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Subject: Re: P2320: "The Syntax of Static Reflection" feedback request
From: Andrew Sutton (asutton.list_at_[hidden])
Date: 2021-02-17 16:14:52


>
> Here is then what I would write based on the current proposals, probably
> some mistakes, but let me know if you’re doing something different.
>

Yes.

But first, one thing I note from actually trying this: given the
> expansiveness of the proposed syntax — 4 characters or more needed to
> enclose most entities ([::], <()>, <{}>, <class{ }> etc.) — it now seems a
> bit ridiculous define reflection via a simple ^. Splices seem to be more
> commonly used than reflections (a single reflection often is the source of
> many splice), and so the few times you use ^ it practically becomes hidden
> amidst all those [::] etc., negating the goal of making it stand out. And
> in any case, reflections are not really as substantially different and thus
> in need of visually standing out as splices anyway. So, if using this very
> expansive syntax everywhere else, I say might as well just use reflexpr(…),
> or reflect(…), or even some characters-on-either-side analog of [::] as
> variously suggested by others. (Cue the outraged objections :)
>
> ```
> template<typename... Ts>
> class tuple {
> consteval {
> unsigned I = 0;
> for (auto Trefl : ^Ts)
> << <class { [:Trefl:] [:idexpr("m", I++):] }>;
> }
>

This is close to what generating members might look using injection. Except
that P2237 spells it |# str #| and makes allowances for concatenation.

I prefer Barry's approach for declaring data members in this case (
http://www.open-std.org/jtc1/sc22/wg21/docs/papers/2020/p1858r2.html):

template<typename... Ts>
class tuple {
  Ts... elems;
};

I look at this as a special case of what injection could be used for, but
it's also a really good fit for this problem. And concise.

  // Option A: using initializer list
> constexpr tuple(const Ts&... args)
> : eat( ...[: [](){
> meta::info inits = <()>;
> unsigned I = 0;
> template for (auto &arg : args)
> meta::push_back(inits, <( [:idexpr("m", I++):](arg) )> );
> return inits;
> }() :]... )
> {}
>

eat() didn't actually do anything in P2237. It was a hypothetical variadic
function that accepted arguments. If we couldn't do better than this, I
would be deeply disappointed. This should work:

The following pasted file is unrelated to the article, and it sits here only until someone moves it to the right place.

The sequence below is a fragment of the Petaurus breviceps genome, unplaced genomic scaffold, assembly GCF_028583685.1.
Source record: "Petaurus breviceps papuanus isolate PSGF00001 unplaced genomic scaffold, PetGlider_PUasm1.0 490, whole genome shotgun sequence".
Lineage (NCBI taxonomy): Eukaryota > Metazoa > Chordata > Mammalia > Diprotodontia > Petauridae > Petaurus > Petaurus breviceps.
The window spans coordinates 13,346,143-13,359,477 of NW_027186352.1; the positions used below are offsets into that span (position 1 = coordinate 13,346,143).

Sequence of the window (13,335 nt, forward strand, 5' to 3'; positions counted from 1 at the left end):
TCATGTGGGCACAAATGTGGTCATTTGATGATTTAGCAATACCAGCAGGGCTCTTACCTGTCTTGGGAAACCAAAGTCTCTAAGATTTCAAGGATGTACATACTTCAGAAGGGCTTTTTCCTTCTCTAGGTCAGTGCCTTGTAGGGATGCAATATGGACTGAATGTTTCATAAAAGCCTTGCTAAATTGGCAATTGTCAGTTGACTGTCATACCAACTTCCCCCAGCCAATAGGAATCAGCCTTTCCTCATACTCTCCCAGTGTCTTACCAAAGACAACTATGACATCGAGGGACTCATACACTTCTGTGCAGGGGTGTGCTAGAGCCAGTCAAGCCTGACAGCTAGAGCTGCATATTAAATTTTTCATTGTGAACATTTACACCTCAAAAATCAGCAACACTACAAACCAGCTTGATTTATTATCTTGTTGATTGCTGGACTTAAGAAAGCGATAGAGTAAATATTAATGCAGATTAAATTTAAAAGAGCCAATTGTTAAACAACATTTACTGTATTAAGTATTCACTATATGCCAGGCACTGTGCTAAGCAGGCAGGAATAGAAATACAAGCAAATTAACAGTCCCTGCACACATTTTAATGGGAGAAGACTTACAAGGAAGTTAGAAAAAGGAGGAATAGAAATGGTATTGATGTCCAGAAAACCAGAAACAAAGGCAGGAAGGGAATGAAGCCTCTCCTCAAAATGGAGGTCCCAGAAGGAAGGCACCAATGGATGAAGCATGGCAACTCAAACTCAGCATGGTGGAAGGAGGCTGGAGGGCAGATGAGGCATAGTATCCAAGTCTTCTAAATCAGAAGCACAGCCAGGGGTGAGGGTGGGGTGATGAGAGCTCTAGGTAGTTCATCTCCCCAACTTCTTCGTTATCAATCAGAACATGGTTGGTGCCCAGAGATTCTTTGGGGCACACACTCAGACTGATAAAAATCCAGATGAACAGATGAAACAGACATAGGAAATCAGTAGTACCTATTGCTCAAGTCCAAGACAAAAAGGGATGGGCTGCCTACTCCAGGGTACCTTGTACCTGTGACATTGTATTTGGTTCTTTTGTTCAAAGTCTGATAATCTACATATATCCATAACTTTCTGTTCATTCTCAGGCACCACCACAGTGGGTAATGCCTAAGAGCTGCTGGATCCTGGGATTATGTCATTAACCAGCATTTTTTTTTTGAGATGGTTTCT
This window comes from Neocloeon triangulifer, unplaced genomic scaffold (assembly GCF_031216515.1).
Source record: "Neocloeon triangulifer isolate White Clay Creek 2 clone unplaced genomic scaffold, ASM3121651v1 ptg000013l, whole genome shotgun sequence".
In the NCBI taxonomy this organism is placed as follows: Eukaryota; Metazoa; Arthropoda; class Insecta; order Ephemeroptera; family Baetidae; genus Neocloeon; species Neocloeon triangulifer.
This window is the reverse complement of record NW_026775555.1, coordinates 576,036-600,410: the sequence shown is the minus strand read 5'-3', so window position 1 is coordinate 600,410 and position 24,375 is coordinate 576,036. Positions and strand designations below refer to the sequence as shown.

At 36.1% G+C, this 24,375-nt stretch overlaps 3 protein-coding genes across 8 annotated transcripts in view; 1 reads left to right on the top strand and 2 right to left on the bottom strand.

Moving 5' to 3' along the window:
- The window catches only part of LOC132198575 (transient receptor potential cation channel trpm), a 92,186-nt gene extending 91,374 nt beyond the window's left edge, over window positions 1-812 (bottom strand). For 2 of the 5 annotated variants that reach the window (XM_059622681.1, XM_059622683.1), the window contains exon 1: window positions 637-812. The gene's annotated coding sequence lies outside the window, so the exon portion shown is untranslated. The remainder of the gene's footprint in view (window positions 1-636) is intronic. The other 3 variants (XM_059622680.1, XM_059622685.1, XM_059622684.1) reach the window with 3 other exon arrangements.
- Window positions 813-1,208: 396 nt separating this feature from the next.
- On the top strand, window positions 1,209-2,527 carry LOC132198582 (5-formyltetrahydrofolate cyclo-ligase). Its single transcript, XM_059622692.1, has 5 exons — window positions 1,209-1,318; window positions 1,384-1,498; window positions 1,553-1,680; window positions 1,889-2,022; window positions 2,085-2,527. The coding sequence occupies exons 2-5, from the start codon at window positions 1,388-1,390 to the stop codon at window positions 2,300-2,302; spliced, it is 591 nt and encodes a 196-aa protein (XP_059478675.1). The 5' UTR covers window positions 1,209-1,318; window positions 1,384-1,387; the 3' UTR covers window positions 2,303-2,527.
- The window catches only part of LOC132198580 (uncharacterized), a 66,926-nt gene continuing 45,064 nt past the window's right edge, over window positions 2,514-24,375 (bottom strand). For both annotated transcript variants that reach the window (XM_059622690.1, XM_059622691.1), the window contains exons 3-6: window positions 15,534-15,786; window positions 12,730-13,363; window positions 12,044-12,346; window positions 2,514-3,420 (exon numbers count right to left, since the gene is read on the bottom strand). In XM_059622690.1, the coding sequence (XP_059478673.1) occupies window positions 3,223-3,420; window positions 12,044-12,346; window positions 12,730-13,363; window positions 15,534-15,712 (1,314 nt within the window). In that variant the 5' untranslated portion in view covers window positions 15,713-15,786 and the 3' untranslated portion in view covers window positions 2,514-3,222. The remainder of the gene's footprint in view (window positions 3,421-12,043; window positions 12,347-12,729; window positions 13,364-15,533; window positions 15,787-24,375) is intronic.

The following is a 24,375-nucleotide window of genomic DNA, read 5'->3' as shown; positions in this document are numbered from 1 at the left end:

constexpr tuple(T const&... args)
  : ... [: data_members_of(^tuple) :]([:parameters_of(current_function()):])
{ }

Daveed, Wyatt, and I realized we missed splices in member initializer
lists, but this seems sane. We're still mulling over the semantics of pack
expansions involving both ranges and conventional packs. The phrasing here
uses just range splices, so I've left off the postfix expansion (there are
no parameter packs in the pattern).

Barry's proposal would just be this:

constexpr tuple(T const&... args)

  : elems(args)...

{ }

I don't know yet if the pack expansion would be adjusted to also need a
prefix ... since elems not a conventional parameter pack. Again, this is a
nice, concise subset of what we probably do with more verbose
injection/splicing code.

> // Option B: no initializer list
> constexpr tuple(const Ts&... args) {
> unsigned I = 0;
> template for (auto &arg : args)
> << <{ [:idexpr("m", I++):] = arg; }>;
> }
>

eat() is actually useful in this context, but only because I get an
initializer clause. There's probably a better way to do this.

constexpr tuple(T const&... args) {
  eat(...[: data_members_of(^tuple) :] =
[:parameters_of(current_function()):]);
}

A fold expression is tempting but doesn't do the right thing.

  template<typename... Us>
> constexpr tuple(Us&&... args);
>
>
> template<typename… Us>
> constexpr tuple(Us&&... args)
> : eat( ...[: [](){
> meta::info inits = <()>;
> unsigned I = 0;
> template for (auto &arg : args)
> meta::push_back(inits, <( [:idexpr("m", I++):](std::move(arg))
> )> );
> return inits;
> }() :]... )
> {}
>
>
Same as above, but with a move.

  : ... [: data_members_of(^tuple)
:](std::move([:parameters_of(current_function()):]))

I'd worry about generating constraints, but those don't actually involve
the data members. We don't have to do anything novel there.

b) tuple_cat
>
> template< class... Tuples >
> constexpr std::tuple<CTypes...> tuple_cat(Tuples&&... args);
>
>
> ```
> template< class... Tuples >
> constexpr auto tuple_cat(Tuples&&... tuples) {
> using OutputTuple = typename
> SomeTypeTraitWhichCatsTheTs<Tuples...>::type;
> return OutputTuple(eat( ...[: []() {
> meta::info inits = <()>;
> for (auto tuplerefl : ^tuples) {
> for (unsigned J = 0, J < decltype([:tuplerefl:])::size; ++J) {
> meta::push_back(inits, <( std::get<J>( [:tuplerefl:] )> );
> }
> }
> return inits;
> }() :]... );
> }
>

I haven't had an opportunity to think about what this would look like, but
Barry has :)

template <typename... Tuples>
<http://www.open-std.org/jtc1/sc22/wg21/docs/papers/2020/p1858r2.html#cb74-2>constexpr
std::tuple<Tuples.[:]... ...> tuple_cat(Tuples&&... tuples) {
<http://www.open-std.org/jtc1/sc22/wg21/docs/papers/2020/p1858r2.html#cb74-3>
   return {std::forward<Tuples>(tuples).[:]... ...};
<http://www.open-std.org/jtc1/sc22/wg21/docs/papers/2020/p1858r2.html#cb74-4>}

Perhaps the lesson we will learn is that any metaprogramming attempt of
> this scale is going to have a tendency to produce difficult-to-read code.
>

I think you're jumping to conclusions. Metaprogramming code *is* different.
It will take adjustments to learn to read and write effectively, but
concluding that it must be difficult seems premature to me.

Andrew



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